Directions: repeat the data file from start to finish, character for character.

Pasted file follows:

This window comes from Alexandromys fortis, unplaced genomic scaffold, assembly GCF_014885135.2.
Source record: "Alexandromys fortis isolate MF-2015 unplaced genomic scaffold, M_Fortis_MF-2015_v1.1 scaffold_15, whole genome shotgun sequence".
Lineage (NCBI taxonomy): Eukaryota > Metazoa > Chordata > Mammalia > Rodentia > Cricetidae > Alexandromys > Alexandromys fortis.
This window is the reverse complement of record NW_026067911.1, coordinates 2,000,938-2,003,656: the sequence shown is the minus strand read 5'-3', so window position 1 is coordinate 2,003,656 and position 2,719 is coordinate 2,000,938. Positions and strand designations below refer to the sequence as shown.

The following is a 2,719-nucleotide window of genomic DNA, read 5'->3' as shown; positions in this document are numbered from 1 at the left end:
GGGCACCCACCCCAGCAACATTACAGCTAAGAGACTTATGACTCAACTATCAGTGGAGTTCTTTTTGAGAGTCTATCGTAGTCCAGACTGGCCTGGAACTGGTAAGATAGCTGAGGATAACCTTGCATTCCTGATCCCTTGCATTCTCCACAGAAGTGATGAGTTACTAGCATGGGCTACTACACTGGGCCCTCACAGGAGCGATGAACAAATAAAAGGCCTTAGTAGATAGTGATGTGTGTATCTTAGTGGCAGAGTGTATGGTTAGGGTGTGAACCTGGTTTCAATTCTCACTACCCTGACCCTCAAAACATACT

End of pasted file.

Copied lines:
This window comes from Alexandromys fortis, unplaced genomic scaffold, assembly GCF_014885135.2.
Source record: "Alexandromys fortis isolate MF-2015 unplaced genomic scaffold, M_Fortis_MF-2015_v1.1 scaffold_15, whole genome shotgun sequence".
Lineage (NCBI taxonomy): Eukaryota > Metazoa > Chordata > Mammalia > Rodentia > Cricetidae > Alexandromys > Alexandromys fortis.
This window is the reverse complement of record NW_026067911.1, coordinates 2,000,938-2,003,656: the sequence shown is the minus strand read 5'-3', so window position 1 is coordinate 2,003,656 and position 2,719 is coordinate 2,000,938. Positions and strand designations below refer to the sequence as shown.

The following is a 2,719-nucleotide window of genomic DNA, read 5'->3' as shown; positions in this document are numbered from 1 at the left end:
GGGCACCCACCCCAGCAACATTACAGCTAAGAGACTTATGACTCAACTATCAGTGGAGTTCTTTTTGAGAGTCTATCGTAGTCCAGACTGGCCTGGAACTGGTAAGATAGCTGAGGATAACCTTGCATTCCTGATCCCTTGCATTCTCCACAGAAGTGATGAGTTACTAGCATGGGCTACTACACTGGGCCCTCACAGGAGCGATGAACAAATAAAAGGCCTTAGTAGATAGTGATGTGTGTATCTTAGTGGCAGAGTGTATGGTTAGGGTGTGAACCTGGTTTCAATTCTCACTACCCTGACCCTCAAAACATACT